Linking agriculture to tourism markets in Pacific

June 30, 2015



Denarau Island, Fiji, 1-3 July 2015

Webstreaming : you can watch a live recording of this Briefing here.

This Forum is linked to the Brussels Briefings organized by CTA, the European Commission, the ACP Group and Concord on key issues related to ARD in ACP countries. It will also bring some experiences from the Caribbean through the Intra ACP Agricultural Policy Programme. The Forum is organised by CTA, PIPSO and SPC and will be held at the Hotel Sofitel Denarau Island, Fiji, 1-3 July 2015.

Linking agriculture to tourism markets in Pacific

While highly diversified, Pacific Island Countries (PICs) share common challenges that impede their efforts to achieve balanced economic growth and sustainable food security. Major constraints comprise small size, geographic dispersion, vulnerability to natural hazards and vulnerability to external economic conditions. The Pacific Region is facing many region-wide challenges, including the impact of climate change, a pressing need to generate livelihoods and populations that are more and more consuming imported, highly refined foods, accompanied by decreased local food production and consumption. The consequences are an imminent public health crisis and risks for environmental collapse. (FAO, 2009).

The two productive sectors agriculture and tourism seem to offer the best opportunities for inclusive economic growth in several Pacific Island Countries and therefore the promotion of linkages between tourism and agriculture should help create economic opportunities; build resilience in rural communities; and improve sustainable development in both sectors. In spite of the fact that agriculture remains for most countries in the region the main source of livelihood for the majority of the population, its contribution to economic value added has generally declined over the last decade, whereas the tourism sector has seen significant growth. It has become the “life blood” for several of the small island fragile economies.

The agribusiness forum in Fiji will highlight successes in strengthening links between agriculture and tourism industries in the Pacific region.

About the Pacific Agribusiness Forum

The Agribusiness Forum is an annual initiative launched at the UN SIDS Conference held in Samoa in September 2014 by CTA and the Pacific Private Sector Organisation (PIPSO). The first 2015 edition is organized with the Secretariat of the Pacific Community (SPC) within the inaugural  Pacific Community Agritourism Week. The Intra-ACP Policy Agricultural programme is funding 13 experts from the Caribbean and the Indian Ocean.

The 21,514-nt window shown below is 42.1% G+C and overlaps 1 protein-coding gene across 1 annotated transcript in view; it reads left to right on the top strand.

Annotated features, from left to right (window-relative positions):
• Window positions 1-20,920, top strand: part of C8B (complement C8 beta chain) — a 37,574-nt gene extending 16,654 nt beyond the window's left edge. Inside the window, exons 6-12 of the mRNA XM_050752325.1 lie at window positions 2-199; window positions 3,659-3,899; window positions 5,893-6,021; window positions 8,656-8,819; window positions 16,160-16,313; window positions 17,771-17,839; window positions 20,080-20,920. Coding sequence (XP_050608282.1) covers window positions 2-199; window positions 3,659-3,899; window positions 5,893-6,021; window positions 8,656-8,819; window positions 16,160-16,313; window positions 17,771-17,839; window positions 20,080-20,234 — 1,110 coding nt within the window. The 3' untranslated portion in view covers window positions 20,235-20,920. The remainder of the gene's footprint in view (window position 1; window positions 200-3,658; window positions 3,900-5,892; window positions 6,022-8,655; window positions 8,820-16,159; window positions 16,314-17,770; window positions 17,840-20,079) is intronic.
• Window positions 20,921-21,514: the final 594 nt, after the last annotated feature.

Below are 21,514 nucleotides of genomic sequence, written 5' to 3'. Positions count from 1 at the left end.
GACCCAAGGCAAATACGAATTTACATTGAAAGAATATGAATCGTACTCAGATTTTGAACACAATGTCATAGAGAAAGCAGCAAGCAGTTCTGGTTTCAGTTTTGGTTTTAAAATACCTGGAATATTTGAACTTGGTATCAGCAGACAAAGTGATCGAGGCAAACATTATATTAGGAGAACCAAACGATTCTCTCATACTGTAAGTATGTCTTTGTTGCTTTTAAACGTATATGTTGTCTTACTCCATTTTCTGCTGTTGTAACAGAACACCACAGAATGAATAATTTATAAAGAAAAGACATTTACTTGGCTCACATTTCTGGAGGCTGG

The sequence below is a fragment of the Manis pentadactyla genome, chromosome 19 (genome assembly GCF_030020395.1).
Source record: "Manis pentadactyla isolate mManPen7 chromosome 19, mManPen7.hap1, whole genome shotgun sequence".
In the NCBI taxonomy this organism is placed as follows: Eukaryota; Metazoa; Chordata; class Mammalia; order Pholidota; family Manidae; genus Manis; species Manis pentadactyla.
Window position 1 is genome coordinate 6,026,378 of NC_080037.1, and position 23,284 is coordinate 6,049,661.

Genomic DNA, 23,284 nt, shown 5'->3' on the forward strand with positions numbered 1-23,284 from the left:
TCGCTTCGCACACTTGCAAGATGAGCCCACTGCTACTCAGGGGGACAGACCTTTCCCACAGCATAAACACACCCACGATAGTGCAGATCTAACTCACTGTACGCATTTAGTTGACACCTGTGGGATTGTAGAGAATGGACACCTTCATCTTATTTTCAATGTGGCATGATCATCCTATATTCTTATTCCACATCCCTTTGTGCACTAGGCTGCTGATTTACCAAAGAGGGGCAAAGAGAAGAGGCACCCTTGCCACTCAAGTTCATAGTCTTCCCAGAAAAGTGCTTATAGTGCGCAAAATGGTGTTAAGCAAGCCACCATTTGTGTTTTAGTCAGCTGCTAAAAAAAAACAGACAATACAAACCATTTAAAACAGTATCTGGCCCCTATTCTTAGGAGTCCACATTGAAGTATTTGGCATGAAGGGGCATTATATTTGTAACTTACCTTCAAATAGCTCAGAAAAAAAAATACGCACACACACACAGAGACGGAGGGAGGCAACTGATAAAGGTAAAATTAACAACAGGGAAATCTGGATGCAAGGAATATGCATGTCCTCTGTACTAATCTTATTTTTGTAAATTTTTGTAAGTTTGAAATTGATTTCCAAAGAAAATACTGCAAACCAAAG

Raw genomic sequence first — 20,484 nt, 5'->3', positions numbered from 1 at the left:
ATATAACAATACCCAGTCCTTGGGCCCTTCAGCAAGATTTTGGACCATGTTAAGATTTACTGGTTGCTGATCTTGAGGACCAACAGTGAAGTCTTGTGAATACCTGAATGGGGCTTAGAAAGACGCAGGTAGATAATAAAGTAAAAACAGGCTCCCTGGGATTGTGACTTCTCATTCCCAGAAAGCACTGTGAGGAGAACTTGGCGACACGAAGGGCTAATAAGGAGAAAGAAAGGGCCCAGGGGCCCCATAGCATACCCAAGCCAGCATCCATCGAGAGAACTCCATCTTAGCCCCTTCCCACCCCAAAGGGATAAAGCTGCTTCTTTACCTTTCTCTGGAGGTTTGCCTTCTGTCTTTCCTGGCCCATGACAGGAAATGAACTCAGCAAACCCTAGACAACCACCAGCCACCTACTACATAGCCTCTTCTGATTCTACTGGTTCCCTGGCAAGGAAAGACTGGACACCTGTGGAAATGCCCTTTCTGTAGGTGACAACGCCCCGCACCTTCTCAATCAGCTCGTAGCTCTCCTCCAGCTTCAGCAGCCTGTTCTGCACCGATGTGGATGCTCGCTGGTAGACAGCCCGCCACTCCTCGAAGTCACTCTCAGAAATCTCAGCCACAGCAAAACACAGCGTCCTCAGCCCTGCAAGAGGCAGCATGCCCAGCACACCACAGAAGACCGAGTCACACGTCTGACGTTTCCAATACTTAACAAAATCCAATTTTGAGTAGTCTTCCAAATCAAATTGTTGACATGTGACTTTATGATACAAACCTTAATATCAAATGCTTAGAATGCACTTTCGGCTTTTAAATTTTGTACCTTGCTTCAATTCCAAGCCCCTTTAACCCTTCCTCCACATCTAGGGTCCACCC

Logos for Fiji Forum 2015

Background Note and Programme

Photos (coming soon)

Highlights  (coming soon)

Biodata of Speakers (coming soon)


Additional materials:

BB. 37 Reader – Building resilience of SIDS through agricultural trade and agribusiness development

Capacity4Dev: Blog – Building Resilience of Small Island Economies

Pacific Agribusiness Forum News

Wednesday 1st July 2015 

Chair: Mereia Volavola, Chief Executive Officer , PIPSO

Opening remarks: Isolina Boto, Manager, CTA; Inoke Ratukalou, Director of the Land Resources Division, SPC; Renato Mele, Head of Operations, Delegation of the European Union for the Pacific; Klaus Stunzner, Chairman of PIPSO

Formal opening: Honourable Inia Seruiratu, Minister for Agriculture, Rural and Maritime Development & National Disaster Management, Ministry of Agriculture

What role for the agrifood private sector in the ACP-EU relations and 11th EDF?

H.E. Roy Mickey Joy, Chairman of the ACP Committee of Ambassadors and Ambassador of Vanuatu to the EU

Session 1 : Opportunities for the Pacific agrifood sector in tourism-related markets

This session will give an overview of the major trends in regional trade and the main tourism-related markets through the various perspectives of research, industry, government, finance


– Developing tourism-market opportunities for Pacific products and promoting trade

Michael Wong, CEO, Fiji Hotel and Tourism Association (FIHTA)

– Linking policies on agriculture and tourism: the case of Vanuatu

Adela Aru, Principal Product Development Officer, Manager of Vanuatu Tourism, Ambassador Programme, Ministry of Tourism & Commerce, Vanuatu

– MSG trade policy: opportunities for private sector and agribusiness development

Henry Sanday, Private sector development adviser, MSG Secretariat

Latest Briefing 41: Improving nutrition

April 30, 2015

Webstreaming : you can watch a live recording of this Briefing here.

The Brussels Development Briefing n.41 on the subject of “Improving nutrition through accountability, ownership and partnerships” was held in Brussels from 09h00-13h00 (proceeded by lunch 13h00-14h00) on 20th May 2015 at the ACP Secretariat (451 Avenue Georges Henri, 1200 Brussels, Room C).

Malnutrition and undernutrition : a burden for many ACP countries